It is not essential that you have an employee handbook, but it is good practice. You are legally required to provide certain policies to staff, and can use your handbook to set these out alongside your other operational policies and procedures. This guide provides an employee handbook template and guides you through what HR policies you should put in place before taking on staff and what those policies should say. It includes policies that you are legally required to provide and those that are recommended as good practice.
- What is an employee handbook?
- Do I need an employee handbook?
- What should be included in my employee handbook?
- Which of my staff should my employee handbook apply to?
- How often do I need to update my employee handbook?
- Do I need my staff’s consent to change a policy in my employee handbook?
- Is my employee handbook contractual?
- How can I avoid my employee handbook becoming contractual?
- Employee policies to put in a handbook
What is an employee handbook?
An employee handbook is a collection of policies and guidance for your staff. It can cover everything from essential, legally required policies like a grievance procedure, to optional policies that just make your workplace run more smoothly, such as a dress code. It might also be referred to as a staff handbook or an employee policy handbook.
Do I need an employee handbook?
It is not essential that you have an employee handbook. However, as there are certain policies that you must give your employees by law (eg disciplinary and grievance policies and health and safety policies), it is best practice to provide your staff with a handbook which covers them, together with any other operational policies and procedures that you want. For further information on the policies and rules that could benefit your business, see below and our handy employee handbook template which you can adapt and use. It is good practice to require a new staff member to sign a statement when they join to confirm that that they have read and agree to abide by the policies and procedures set out in the employee handbook.
What should be included in my employee handbook?
It is not a legal obligation to have an employee handbook and there are no hard and fast rules about what to put in it. Our template Staff handbook and policies gives you an example, which you can adapt to suit your needs.
Bear in mind the following:
- You must give your employees and workers at least the legal minimum allowances in relation to certain areas like sick pay, holiday leave and pay or maternity/paternity leave and pay. You may choose to offer staff more than the legal minimums, eg paying sick pay even if a staff member is only off for one or two days. You can use your employee handbook to make clear what these legal entitlements are and what procedure staff members must follow if they wish to exercise these rights. As well as this, you can use your handbook to set out any additional benefits that you may choose to offer your staff eg travel card loans for commuters.
- Providing staff with a handbook can also help set expectations for what behaviour is acceptable and desirable across your business. For example, you can include an anti-harassment or anti-bullying policy and clearly set out your company values.
- You can also use your handbook to ensure your staff are aware of both their and your legal obligations. For example, you can set out your obligations in relation to health and safety and data protection.
See below for information about specific policies to put in place.
Bear in mind that it will not be appropriate to apply some of your HR policies and procedures to staff other than employees (eg casual workers).
Which of my staff should my employee handbook apply to?
Your employee handbook should typically apply in full to your employees.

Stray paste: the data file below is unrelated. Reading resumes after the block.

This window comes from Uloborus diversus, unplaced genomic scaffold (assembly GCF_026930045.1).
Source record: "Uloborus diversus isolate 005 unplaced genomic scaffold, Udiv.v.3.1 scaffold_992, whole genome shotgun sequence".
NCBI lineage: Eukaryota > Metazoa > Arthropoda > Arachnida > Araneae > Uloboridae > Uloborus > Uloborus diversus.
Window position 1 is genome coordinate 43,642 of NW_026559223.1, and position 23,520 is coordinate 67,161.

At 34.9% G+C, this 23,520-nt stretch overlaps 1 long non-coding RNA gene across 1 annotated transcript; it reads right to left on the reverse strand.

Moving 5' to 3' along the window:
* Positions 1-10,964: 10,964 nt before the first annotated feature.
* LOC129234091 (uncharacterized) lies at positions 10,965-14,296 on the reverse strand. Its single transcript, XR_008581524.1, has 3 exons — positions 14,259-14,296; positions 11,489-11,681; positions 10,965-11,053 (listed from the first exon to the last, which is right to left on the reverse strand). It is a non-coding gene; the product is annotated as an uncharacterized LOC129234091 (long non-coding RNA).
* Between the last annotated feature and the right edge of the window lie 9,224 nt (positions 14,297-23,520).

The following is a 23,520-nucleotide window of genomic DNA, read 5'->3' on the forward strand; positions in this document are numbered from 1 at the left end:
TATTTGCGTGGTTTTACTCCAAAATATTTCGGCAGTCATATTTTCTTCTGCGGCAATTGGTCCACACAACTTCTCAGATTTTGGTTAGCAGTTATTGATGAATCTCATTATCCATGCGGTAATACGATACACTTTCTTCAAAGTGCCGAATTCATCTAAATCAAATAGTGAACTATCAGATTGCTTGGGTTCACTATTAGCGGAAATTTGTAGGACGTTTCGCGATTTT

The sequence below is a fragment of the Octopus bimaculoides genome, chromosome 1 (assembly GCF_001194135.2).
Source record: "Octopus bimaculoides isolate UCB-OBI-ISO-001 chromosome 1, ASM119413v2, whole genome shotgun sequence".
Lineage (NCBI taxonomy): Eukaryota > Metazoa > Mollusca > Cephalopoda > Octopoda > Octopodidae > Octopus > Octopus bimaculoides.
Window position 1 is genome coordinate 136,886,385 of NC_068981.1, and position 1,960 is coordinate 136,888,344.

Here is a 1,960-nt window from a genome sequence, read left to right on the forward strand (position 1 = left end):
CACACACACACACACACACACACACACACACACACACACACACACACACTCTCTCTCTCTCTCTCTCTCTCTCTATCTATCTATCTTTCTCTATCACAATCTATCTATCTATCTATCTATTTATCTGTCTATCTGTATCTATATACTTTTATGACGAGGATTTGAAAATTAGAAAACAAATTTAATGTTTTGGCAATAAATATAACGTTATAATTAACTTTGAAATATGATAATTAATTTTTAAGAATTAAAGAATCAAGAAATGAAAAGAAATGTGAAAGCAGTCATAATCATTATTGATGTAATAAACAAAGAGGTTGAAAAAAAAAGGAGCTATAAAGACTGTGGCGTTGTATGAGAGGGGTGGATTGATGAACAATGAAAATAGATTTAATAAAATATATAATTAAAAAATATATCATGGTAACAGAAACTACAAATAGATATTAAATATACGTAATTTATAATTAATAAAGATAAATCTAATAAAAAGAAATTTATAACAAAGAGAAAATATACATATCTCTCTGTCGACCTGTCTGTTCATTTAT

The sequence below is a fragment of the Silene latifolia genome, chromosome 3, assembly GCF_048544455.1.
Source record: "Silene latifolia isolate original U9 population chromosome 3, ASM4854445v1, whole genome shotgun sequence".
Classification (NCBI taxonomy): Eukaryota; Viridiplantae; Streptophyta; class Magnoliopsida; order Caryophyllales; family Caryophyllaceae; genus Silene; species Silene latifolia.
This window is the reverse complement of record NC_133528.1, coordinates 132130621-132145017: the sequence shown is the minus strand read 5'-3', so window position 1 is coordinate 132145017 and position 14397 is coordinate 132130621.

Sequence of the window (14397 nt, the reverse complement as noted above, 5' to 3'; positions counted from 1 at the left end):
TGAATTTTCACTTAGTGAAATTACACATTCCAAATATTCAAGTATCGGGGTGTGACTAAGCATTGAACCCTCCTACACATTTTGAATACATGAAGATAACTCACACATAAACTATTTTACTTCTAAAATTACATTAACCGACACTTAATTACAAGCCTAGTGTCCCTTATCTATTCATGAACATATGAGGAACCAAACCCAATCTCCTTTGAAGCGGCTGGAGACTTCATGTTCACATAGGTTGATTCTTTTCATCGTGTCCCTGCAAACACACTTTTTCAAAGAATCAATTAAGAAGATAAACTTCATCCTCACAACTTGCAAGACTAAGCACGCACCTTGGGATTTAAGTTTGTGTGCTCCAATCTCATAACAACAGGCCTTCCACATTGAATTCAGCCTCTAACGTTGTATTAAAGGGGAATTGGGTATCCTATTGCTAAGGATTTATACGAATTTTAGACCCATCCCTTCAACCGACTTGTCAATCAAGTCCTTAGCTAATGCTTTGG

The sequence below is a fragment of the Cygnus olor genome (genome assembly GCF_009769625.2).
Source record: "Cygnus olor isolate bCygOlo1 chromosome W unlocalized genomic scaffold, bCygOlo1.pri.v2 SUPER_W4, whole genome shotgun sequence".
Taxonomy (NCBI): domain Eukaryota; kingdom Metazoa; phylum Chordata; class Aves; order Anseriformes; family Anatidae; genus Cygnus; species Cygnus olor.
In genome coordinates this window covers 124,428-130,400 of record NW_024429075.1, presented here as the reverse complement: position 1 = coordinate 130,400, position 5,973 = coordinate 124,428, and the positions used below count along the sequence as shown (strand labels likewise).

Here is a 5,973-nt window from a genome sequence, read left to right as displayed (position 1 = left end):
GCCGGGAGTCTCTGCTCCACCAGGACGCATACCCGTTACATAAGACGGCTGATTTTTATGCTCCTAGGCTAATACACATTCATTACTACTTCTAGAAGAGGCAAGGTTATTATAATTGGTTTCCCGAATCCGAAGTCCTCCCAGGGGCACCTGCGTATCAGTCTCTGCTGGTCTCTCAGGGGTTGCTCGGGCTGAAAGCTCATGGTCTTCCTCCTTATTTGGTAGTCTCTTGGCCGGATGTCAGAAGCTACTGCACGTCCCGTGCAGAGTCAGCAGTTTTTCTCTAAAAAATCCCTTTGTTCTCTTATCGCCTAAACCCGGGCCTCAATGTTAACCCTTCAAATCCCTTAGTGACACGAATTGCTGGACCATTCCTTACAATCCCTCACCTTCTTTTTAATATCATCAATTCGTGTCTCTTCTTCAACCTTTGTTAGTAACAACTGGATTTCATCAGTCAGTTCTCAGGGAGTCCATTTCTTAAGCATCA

Some of the policies and procedures in your employee handbook should also apply to staff members other than employees (eg casual workers and agency workers), but it will usually not be appropriate for your entire handbook to apply to these staff.
This is because non-employees are not entitled to the same legal rights and protections as employees, and if you treat them in the same way, you run the risk that they will claim employee status and its associated rights. One of the ways to avoid this is to avoid using policies and procedures you use for employees – such as grievance and disciplinary procedures or discretionary leave policies – with your other staff members (see Casual workers (including zero hours workers) for more information).
You should therefore consider each policy carefully when you are putting together your handbook and make it explicitly clear which policies are only applicable to your employees.
Our employee handbook template is drafted on the basis that the following HR policies and procedures will apply to employees only:
- Disciplinary and capability policy and procedure;
- Grievance policy and procedure;
- Flexible working policy;
- Compassionate leave policy;
- Time off for jury service and public duties;
- Time off for dependants;
- Parental leave policy; and
- Maternity, paternity, adoption and shared parental leave policies.
How often do I need to update my employee handbook?
Whatever rules and policies you choose to include in your employee handbook, make sure that you schedule regular reviews to keep your handbook updated to reflect current law. You must also ensure that the issue date is clearly shown on the handbook. See our employee handbook template for an example of how to do this. This is in case there is ever a debate about which version of the employee handbook was valid on a certain date.
See below for more information about changing policies in your employee handbook.
Do I need my staff’s consent to change a policy in my employee handbook?
This depends upon whether or not the part of the employee handbook you want to amend forms part of your staff members’ employment contracts or not; see below for how to tell.
- Contractual policies
If the policy you want to change is part of the contract, you will usually need your employees’ consent to change that part of the handbook. Note that you may be able to make the change without consulting your employees if the handbook specifically says you can (this is known as a flexibility clause). However, you must exercise caution in using a flexibility clause. There are limits to the extent to which you can rely on these clauses and it is recommended that you obtain legal advice if you intend to use one to make significant changes. See Process for changing employee contracts for more information.